Focal points

    Every successful aquascape needs an ideal focal point. It can range from a piece of driftwood or a rock to a group of colourful plants. The focal point is the dominant decorative element to the whole aquarium and therefore needs to be placed very carefully to draw the eye through the aquascape in a pleasing manner. I’ll use another negative example. Think of two focal points; let’s say groups of bright red stem plants placed symmetrically in the left and right corners of the tank. The bright colour will rapidly draw the observer’s eye back and forth creating a disharmonious feeling. It is for this reason that symmetry is not suitable for an aquascape and only one strong focal point should be used (unless the aquarium is large, typically over 150cm / 60” in length).

    The Golden Ratio

    The golden ratio (also known as the golden section and optical center) is a very useful tool for the positioning our plants and hardscape. This ratio, 1:1.618 to be precise has been around for many years and was first used in design by the ancient architect Vitruvius. He stated “For a space divided into equal parts to be agreeable and aesthetic, between the smallest and largest parts there must be the same relationship as between this larger part and the whole space”. Or to put it more simply, the small is to the large as the large is to the whole. We can use this ratio to our advantage when positioning our focal point, especially if we have no natural talent for design (like me!)

    For many aquascapers the use of the golden ratio may already come naturally. Imagine an empty aquarium containing just gravel and a single piece of wood or a rock. Think about where you would place the object. Hopefully you wouldn’t place it slap bang in the center. You should place it slightly left or right as this would provide a greater sense of aesthetic appeal.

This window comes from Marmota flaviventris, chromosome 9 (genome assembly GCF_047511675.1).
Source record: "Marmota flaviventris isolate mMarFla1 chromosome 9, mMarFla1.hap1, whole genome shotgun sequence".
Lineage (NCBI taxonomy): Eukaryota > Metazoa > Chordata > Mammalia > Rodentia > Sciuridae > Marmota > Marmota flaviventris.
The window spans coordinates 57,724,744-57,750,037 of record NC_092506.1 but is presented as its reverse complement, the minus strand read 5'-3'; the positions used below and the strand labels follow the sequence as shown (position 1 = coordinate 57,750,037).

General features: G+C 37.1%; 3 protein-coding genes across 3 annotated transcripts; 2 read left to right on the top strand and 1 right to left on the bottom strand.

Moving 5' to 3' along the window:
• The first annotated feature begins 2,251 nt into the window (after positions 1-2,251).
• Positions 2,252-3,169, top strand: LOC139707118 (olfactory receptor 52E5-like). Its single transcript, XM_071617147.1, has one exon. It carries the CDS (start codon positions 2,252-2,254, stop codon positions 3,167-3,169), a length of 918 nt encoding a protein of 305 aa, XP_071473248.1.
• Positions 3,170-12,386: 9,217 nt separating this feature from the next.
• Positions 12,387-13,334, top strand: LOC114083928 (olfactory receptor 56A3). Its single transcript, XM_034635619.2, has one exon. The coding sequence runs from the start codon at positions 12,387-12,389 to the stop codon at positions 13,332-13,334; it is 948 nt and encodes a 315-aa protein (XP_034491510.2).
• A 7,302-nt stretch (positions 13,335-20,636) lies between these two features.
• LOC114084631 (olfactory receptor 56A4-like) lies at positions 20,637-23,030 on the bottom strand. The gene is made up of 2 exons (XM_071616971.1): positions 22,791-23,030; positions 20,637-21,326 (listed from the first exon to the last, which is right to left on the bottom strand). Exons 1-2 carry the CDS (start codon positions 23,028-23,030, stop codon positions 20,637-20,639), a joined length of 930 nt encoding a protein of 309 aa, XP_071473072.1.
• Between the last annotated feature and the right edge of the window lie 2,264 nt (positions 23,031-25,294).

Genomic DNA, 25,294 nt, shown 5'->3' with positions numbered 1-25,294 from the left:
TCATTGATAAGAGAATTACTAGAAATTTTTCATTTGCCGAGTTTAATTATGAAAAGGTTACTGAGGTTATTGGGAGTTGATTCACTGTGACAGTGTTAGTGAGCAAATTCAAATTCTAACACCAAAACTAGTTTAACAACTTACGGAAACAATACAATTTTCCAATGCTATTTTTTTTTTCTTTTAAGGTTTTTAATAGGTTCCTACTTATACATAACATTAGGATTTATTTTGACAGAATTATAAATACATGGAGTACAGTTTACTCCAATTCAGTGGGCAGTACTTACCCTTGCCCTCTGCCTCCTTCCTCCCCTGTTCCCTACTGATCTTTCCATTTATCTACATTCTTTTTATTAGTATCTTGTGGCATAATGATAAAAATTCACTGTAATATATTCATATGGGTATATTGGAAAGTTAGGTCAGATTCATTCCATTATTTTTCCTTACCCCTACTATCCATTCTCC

Using the Golden ratio to position focal points

    A technique to using the golden ratio when positioning our potential focal points is to take our aquarium’s length and height and multiply them both by 0.618. Do this from left to right, right to left, top to bottom and bottom to top. Draw a line across each measurement and you will end up with a grid with four intersections; these are our possible focal points. (see diagram)

    For example take a 90x45x45cm aquarium.

    90cm x 0.618 = 55.6cm from left to right and right to left
    45cm x 0.618 = 27.8cm from top to bottom and bottom to top

    [​IMG]

    Not only do the intersection points show us where we can place our focal point but the horizontal and vertical lines can also be used. Either side of the lines can be used to position our positive or negative spaces. The horizontal lines can be used to create a horizon i.e. where the top of the plant line or substrate meets the open water column.

    Strictly adhering to the golden ratio is not essential, it is only a guide. Many aquascapers deliberately place their focal points off the optical center as it can create a feeling of tension and interest to the layout. As with anything in life you will become better the more you practice and hopefully after some experience it should become second nature (no pun intended!) where to position the focal points.
     
    BexM, dan4x4, Sianita and 3 others like this.